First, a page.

I smile and hold her hand as we start walking toward her apartment again. “We’re not going to a club.” My eyes skim her smooth, bare legs. “And, you should probably put pants on.”
Curiosity sweeps across her face. “Where are we going?”
I wink. “It’s a surprise.”
If any of you out there were already wishing I’d marry your daughter? You’re gonna go nuts for this next part.
I pull my bike into a parking spot in the almost empty lot. I nudge the kickstand with my foot and climb off. Delores rips the helmet off her head for a better look at the glowing sign.
We’re in Newark—the decent part. Because, like drive-in movie theaters, roller rinks are quickly becoming extinct. There aren’t any left in Manhattan and only a few still in Jersey. I did some Google searching—figured, given the pictures in her apartment, this would be the kind of date that would make Dee all giggly and gushy.
And after hot and horny, that’s the next best thing.
As usual, I wasn’t wrong. Dee’s smile is blinding as she gets off my motorcycle. She claps her hands and hops up and down. “Oh my God, this is gonna be awesome! I haven’t been skating in . . . I can’t even remember how long!”
It may sound pansy, but watching Delores smile is quickly becoming one of my favorite things to do. Finding ways to make her smile could easily become a new hobby.
“Do you skate?” she asks as we walk into the building.
Growing up, roller-skating wasn’t a frequent pastime for my friends and me. But, I’m pretty sure I can hold my own.
“Once, when I was like, nine.”
She grips my arm. “It’s like riding a bike; you never forget.” Her eyebrows wiggle. “And I do a kick-ass shuffle.”
I chuckle. “I’m sure you do.”
Inside, the place smells like a mixture of rubber, floor polish, and slightly moldy rugs. After renting our skates and lacing up, we hit the rink.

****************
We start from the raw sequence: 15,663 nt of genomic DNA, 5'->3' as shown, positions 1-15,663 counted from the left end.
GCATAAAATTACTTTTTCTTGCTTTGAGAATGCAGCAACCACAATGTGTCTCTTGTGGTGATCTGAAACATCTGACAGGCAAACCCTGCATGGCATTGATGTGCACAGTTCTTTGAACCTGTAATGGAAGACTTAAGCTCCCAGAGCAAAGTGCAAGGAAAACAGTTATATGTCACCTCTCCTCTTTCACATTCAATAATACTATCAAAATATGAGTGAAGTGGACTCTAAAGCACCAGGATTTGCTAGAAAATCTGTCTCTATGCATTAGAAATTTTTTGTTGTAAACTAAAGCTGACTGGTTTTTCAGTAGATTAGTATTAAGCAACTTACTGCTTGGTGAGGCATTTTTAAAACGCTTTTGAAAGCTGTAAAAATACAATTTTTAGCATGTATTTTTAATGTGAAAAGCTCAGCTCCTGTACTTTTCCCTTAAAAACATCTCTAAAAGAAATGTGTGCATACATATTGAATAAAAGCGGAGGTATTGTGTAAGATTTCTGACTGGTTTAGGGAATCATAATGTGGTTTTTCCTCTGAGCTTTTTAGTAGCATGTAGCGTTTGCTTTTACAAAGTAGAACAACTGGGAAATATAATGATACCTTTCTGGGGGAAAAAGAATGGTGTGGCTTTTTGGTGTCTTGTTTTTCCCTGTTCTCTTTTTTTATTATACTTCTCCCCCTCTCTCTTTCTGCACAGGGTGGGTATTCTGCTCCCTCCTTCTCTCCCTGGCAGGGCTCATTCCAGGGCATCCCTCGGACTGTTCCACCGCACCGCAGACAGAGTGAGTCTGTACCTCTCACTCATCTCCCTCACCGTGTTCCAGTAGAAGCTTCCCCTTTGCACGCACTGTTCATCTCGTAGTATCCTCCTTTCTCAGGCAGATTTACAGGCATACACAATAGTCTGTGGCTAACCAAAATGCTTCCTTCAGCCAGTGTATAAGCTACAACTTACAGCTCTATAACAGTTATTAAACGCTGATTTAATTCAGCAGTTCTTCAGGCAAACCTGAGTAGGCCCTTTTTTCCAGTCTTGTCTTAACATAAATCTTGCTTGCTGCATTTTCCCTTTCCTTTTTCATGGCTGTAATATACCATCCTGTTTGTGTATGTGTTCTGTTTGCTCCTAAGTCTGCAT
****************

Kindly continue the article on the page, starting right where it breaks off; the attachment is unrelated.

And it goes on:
Where I proceed to fall on my ass. Hard.
But, in a cool way, of course.
Dee stands next to me, laughing, and offers her hand. I take it—then pull her down with me. On top of me. I cover her giggling mouth with mine, and I bite her lip in punishment. But just when things are starting to get good, a pimply faced boy in a white-and-black referee uniform skids to a stop inches from us.
“Um . . . you can’t . . . This is a family place . . . You can’t do that here.”
I smile. “Sorry.” Delores covers her chuckle with her hand.
I drag myself up the wall and start again. By our second lap, I’m steadier on my feet and we cruise next to each other. There’s only a handful of other skaters on the floor—most of them look under the age of ten. “I think we’re the oldest people here,” I tell Dee.
“No. Look at them.” She points to a Hispanic couple that doen’t look a day under eighty, holding hands, skating in perfect sync. “Aren’t they sweet? That’s how I want to be when I’m old.”
They look . . . happy. Tired, a little worn around the edges, but totally comfortable with each other. It must be gratifying to be with someone who knows you as well as you know yourself—and at the end of the day, still wants to go roller-skating with you.
“Being them when I’m old would be nice. Being Hugh Hefner would be better.”
Dee throws her head back and laughs. Then she agrees with me.
Later, Delores is taking a break, sitting down on a bench, while I get some sodas from the snack bar. As I hobble back, a kid with a slick smile and a backwards baseball cap skates up to Dee. Physically, he looks about twelve—but his attitude seems much older.
And he sounds like Joey Tribbiani. “Hey, babe, how you doin’?”
Dee smirks. “I’m doin’ awesome, thanks.”
“How about you and me—next couples skate?”
Before she can answer, I’m there handing her the soda—and answering for her. “I got next couples skate, kid. Called it.”
His little punk eyes look me over. Then he tells Dee, “You get sick of the Angus beef over here and wanna try some veal, I’ll be over there.” He hooks his thumb toward the arcade games that line the wall, then he skates away.
“What the hell was that?”
Delores chuckles. “That is exactly how I picture you as a kid.”
I shrug. “It’s close. I was less obnoxious, much more charming.”
“Or maybe you just thought you were,” she says, then she takes a sip of soda.
And the DJ’s voice comes out over the loudspeaker. “The next skate is couples only . . . and we’ve got a dedication.”
I watch her reaction. Waiting.
“?‘All I Want Is You’ by U2 is going out to Dee from Matthew.”
Her eyes widen, and her teeth clasp her bottom lip—with excitement and awe—because she never saw it coming.
I stand up and hold out my hand.
Dee shakes her head a little, then she smiles up at me. “You just made every dream of my thirteen-year-old self come true.”
She stands and kisses me sweetly. Then she holds my hand and we move out onto the floor. And—thank Christ—I don’t fall. The lights dim so only multicolored spinning spots illuminate the rink. Bono’s voice howls out of the speakers as Dee and I smile at each other and skate. And it’s ridiculous and immature—silly and stupid.
And more f**king perfect than I ever thought possible.